1. Limited time only! Sign up for a free 30min personal tutor trial with Chegg Tutors
    Dismiss Notice
Dismiss Notice
Join Physics Forums Today!
The friendliest, high quality science and math community on the planet! Everyone who loves science is here!

Alternating Current. (When can we see it?)

  1. May 24, 2009 #1
    Hello there my fellow chemical structures!

    I was just wondering the other day, while staring vacantly at a lighting fixture: How slow would the AC going back and forth through the light bulb have to be before you could see it flickering?

    Any information would be much obliged.

    Thanks in advance.
  2. jcsd
  3. May 24, 2009 #2


    User Avatar
    Science Advisor
    Homework Helper
    Gold Member

    You might want to investigate http://en.wikipedia.org/wiki/Persistence_of_vision" [Broken]. A couple fine points with incandescent lighting: first, the filament will flicker twice for each AC cycle, since resistive heating is independent of current direction. Second, the filament won't go dark instantaneously but will cool down over a time period that depends on the thickness, material, and geometry of the filament. Empirically, I'd expect the minimum frequency to be on the order of 10 Hz, but I don't have a frequency generator handy; perhaps someone else does.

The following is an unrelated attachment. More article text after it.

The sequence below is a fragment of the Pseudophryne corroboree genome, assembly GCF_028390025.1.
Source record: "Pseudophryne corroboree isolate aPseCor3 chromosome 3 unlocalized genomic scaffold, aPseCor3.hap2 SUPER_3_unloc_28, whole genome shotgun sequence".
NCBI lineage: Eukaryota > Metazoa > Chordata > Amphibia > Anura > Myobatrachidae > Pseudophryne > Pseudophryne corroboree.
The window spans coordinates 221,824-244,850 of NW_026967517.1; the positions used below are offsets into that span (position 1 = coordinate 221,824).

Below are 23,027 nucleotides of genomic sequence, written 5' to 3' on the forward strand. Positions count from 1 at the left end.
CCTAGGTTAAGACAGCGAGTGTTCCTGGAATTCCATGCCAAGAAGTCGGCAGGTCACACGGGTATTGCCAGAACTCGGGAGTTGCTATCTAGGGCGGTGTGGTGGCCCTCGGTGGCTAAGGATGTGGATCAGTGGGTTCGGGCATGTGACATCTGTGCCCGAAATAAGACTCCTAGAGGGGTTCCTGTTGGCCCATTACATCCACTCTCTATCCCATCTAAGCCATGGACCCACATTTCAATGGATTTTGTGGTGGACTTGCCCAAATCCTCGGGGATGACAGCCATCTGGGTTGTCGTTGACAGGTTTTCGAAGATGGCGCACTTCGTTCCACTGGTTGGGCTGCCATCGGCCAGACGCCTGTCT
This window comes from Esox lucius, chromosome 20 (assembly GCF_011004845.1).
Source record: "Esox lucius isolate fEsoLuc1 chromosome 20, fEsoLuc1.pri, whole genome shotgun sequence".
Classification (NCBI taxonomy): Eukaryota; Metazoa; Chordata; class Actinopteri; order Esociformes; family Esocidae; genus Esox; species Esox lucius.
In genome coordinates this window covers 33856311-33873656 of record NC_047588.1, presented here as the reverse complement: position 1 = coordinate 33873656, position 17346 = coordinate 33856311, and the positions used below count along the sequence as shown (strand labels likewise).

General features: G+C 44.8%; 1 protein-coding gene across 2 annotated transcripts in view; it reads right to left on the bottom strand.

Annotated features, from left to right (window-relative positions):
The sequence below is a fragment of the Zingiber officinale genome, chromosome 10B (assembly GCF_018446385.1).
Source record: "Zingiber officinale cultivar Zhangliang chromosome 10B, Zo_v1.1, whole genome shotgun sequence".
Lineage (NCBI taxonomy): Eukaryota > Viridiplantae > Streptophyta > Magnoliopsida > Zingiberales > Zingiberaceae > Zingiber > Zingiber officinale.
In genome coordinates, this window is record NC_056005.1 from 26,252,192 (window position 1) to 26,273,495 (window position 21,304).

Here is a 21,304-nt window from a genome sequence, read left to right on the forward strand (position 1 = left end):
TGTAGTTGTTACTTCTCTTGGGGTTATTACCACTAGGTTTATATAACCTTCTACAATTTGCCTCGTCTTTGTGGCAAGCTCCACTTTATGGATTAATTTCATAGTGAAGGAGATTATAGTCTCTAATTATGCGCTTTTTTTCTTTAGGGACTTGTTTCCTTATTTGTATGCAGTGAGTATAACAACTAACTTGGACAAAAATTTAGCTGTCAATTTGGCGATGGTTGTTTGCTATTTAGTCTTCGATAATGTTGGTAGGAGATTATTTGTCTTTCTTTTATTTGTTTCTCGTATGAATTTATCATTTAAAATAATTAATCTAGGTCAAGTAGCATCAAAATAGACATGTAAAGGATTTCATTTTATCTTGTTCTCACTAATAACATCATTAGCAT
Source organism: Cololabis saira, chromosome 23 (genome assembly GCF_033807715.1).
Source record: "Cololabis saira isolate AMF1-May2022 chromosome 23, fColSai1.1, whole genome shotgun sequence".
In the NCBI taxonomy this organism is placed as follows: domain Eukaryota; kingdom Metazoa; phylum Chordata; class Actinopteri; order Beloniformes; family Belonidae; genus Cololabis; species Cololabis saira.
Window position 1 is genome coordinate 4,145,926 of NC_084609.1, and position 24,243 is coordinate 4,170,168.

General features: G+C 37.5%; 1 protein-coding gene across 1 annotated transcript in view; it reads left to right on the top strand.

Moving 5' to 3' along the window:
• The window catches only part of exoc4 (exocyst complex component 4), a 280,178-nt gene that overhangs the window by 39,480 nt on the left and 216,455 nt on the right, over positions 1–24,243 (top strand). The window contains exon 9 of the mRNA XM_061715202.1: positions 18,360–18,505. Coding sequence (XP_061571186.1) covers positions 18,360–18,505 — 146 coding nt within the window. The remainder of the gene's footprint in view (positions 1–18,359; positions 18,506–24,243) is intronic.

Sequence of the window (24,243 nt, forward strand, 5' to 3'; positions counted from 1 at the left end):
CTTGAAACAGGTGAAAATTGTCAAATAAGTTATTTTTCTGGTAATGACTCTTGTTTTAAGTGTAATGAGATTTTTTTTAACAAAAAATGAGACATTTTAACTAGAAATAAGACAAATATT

Last edited by a moderator: May 4, 2017
  4. May 25, 2009 #3
  5. May 25, 2009 #4
    Incandescent bublbs don't easily show flicker because of the temperature of the filament. A flourescent bulb can be seen at 60 Hz.
Know someone interested in this topic? Share this thread via Reddit, Google+, Twitter, or Facebook

Similar Discussions: Alternating Current. (When can we see it?)
  1. Can we see electrons? (Replies: 1)